My daughter is five. In less than three months, she will enter Kindergarten.
The sad, pensive expression on her face on the first day of pre-school still echoes in me. As much as she talked about her desire to go to school, when I dropped her off, she shrieked and cried, begging me not to leave. “Please stay Momma, please stay. I change my mind. I don’t wanna go to school.” For thirty minutes, I lurked outside the window of her new class room, peeking in so that she couldn’t see me. Big alligator tears fell down her cheeks and she kept telling her teacher, “I want my Momma.” After a short period of time, she calmed down and began to explore her new surroundings. The teachers convinced me that this anxiety and crying was a part of the adjustment phase, tears would turn into laughter.
I know it is such a cliche, but time goes by so fast. That fearful little 3 year old is now a vibrant, young little lady, who enters the class playground with laughter. Some mornings she forgets to give me a hug because she is too excited and wants to jump on the swing with her friends. When she comes homes from school, she tells me that after recess, she told her teacher, Mrs. O, that she loves her. She talks about making volcanoes and describes the red gooey stuff, which in her speak, is called lawa. Last week, without any prompting from me, she wrote her numbers, from 1 to 100 and read a mini-book. She helps me make her lunch, clears the dinner table, and reminds me that we need to pick out her clothes for the next morning.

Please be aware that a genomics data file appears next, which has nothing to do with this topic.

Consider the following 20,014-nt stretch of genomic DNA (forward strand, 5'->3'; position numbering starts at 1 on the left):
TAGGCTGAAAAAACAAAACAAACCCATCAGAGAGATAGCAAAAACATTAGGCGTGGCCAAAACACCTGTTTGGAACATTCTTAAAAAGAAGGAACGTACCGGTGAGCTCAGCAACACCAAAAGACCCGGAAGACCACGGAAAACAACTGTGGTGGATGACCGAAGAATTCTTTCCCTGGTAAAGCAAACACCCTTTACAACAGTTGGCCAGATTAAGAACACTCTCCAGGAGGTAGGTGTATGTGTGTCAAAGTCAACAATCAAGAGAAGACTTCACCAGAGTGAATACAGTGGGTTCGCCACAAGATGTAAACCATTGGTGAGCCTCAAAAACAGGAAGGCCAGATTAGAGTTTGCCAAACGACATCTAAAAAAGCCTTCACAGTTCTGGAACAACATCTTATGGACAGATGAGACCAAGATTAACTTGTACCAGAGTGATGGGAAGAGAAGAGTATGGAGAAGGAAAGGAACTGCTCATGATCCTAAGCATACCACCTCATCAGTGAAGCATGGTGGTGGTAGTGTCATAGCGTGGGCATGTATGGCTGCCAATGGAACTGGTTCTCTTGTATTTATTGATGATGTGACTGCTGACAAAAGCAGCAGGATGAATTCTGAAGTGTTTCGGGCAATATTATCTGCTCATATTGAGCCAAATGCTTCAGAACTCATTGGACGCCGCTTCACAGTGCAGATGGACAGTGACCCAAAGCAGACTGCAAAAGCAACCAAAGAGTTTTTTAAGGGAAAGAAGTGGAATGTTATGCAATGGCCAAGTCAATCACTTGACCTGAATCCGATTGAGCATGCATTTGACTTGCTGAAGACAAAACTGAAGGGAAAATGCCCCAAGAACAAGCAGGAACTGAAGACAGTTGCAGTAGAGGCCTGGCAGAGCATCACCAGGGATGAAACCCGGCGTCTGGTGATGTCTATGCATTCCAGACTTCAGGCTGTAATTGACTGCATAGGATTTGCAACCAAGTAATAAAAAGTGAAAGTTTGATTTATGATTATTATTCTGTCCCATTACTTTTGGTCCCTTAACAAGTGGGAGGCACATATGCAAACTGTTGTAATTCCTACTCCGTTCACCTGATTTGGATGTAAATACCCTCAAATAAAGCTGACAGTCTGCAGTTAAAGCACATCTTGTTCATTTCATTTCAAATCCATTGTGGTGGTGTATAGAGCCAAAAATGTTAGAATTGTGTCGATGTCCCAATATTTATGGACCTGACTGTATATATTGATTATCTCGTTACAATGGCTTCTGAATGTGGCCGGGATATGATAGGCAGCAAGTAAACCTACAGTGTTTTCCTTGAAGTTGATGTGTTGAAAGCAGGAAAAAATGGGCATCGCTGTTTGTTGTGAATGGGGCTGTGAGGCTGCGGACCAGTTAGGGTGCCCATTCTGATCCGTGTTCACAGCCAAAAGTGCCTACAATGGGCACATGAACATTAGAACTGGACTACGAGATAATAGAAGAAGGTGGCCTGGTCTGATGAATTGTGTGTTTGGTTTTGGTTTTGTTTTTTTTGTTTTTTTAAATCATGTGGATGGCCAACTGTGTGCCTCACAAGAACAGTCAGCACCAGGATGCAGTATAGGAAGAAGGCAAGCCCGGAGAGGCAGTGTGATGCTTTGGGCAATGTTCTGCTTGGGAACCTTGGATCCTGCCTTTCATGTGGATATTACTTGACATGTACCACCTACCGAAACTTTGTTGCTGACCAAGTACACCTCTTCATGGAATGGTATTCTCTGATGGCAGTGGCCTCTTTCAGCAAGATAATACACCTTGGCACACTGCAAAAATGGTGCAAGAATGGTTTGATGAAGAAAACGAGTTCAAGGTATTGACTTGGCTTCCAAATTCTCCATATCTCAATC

Her personality is hard to contain, the shy little toddler is now a vibrant, opinionated, joyful little girl. She has opinions and observations and she isn’t afraid to share her thoughts with anyone. Sometimes when I offer help, she flatly tells me, “Momma, I can do it by myself.” There are more periods of time, when she doesn’t need me to be in the room with her. Everyday she acquires new companions, whether they are friends, words, numbers, crayons, and particular toys.
I am learning everyday that I am not the sole center of her universe.
But as moves on to Kindergarten, I know a part of her will still need me. As we prepared for her last day of preschool, her front tooth wiggled and was loose enough to be pulled out. My fingers tried to give it one last tug so that it would fall out. The process of course wasn’t smooth with plenty of tears, hugs, and yes, little droplets of blood. As it fell out, my daughter said to me, “Momma, please be gentle.”
Those words stayed with me throughout the morning. Part of me wanted to whisper back to her, as you grow older, please be gentle with me too.
As a mother, was it a difficult transition to watch your children move from Pre-K to Kindergarten? What are the things that your children tell you that surprise you? What ways do they demonstrate their independence?